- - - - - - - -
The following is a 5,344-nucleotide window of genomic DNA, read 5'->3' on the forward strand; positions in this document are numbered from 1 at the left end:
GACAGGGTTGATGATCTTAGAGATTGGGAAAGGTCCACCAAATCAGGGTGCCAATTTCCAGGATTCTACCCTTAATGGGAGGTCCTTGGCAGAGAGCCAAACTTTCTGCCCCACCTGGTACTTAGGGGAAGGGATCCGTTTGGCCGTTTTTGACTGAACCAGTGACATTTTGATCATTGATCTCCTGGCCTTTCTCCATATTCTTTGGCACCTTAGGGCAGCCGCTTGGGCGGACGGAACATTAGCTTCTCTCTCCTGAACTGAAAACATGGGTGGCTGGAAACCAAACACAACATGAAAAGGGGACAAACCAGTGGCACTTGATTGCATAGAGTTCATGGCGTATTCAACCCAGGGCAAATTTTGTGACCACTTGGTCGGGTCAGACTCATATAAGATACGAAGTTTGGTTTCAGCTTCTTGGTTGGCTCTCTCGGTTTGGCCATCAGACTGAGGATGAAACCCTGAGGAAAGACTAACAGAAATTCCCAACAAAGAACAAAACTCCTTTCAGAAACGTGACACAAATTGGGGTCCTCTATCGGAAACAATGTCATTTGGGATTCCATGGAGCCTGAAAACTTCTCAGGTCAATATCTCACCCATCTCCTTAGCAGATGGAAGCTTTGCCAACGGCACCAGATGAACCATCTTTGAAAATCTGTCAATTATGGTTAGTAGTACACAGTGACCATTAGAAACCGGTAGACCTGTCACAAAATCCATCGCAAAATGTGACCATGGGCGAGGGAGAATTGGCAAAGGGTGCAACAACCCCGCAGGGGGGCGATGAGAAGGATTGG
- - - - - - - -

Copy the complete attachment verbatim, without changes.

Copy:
The following is a 5,344-nucleotide window of genomic DNA, read 5'->3' on the forward strand; positions in this document are numbered from 1 at the left end:
GACAGGGTTGATGATCTTAGAGATTGGGAAAGGTCCACCAAATCAGGGTGCCAATTTCCAGGATTCTACCCTTAATGGGAGGTCCTTGGCAGAGAGCCAAACTTTCTGCCCCACCTGGTACTTAGGGGAAGGGATCCGTTTGGCCGTTTTTGACTGAACCAGTGACATTTTGATCATTGATCTCCTGGCCTTTCTCCATATTCTTTGGCACCTTAGGGCAGCCGCTTGGGCGGACGGAACATTAGCTTCTCTCTCCTGAACTGAAAACATGGGTGGCTGGAAACCAAACACAACATGAAAAGGGGACAAACCAGTGGCACTTGATTGCATAGAGTTCATGGCGTATTCAACCCAGGGCAAATTTTGTGACCACTTGGTCGGGTCAGACTCATATAAGATACGAAGTTTGGTTTCAGCTTCTTGGTTGGCTCTCTCGGTTTGGCCATCAGACTGAGGATGAAACCCTGAGGAAAGACTAACAGAAATTCCCAACAAAGAACAAAACTCCTTTCAGAAACGTGACACAAATTGGGGTCCTCTATCGGAAACAATGTCATTTGGGATTCCATGGAGCCTGAAAACTTCTCAGGTCAATATCTCACCCATCTCCTTAGCAGATGGAAGCTTTGCCAACGGCACCAGATGAACCATCTTTGAAAATCTGTCAATTATGGTTAGTAGTACACAGTGACCATTAGAAACCGGTAGACCTGTCACAAAATCCATCGCAAAATGTGACCATGGGCGAGGGAGAATTGGCAAAGGGTGCAACAACCCCGCAGGGGGGCGATGAGAAGGATTGG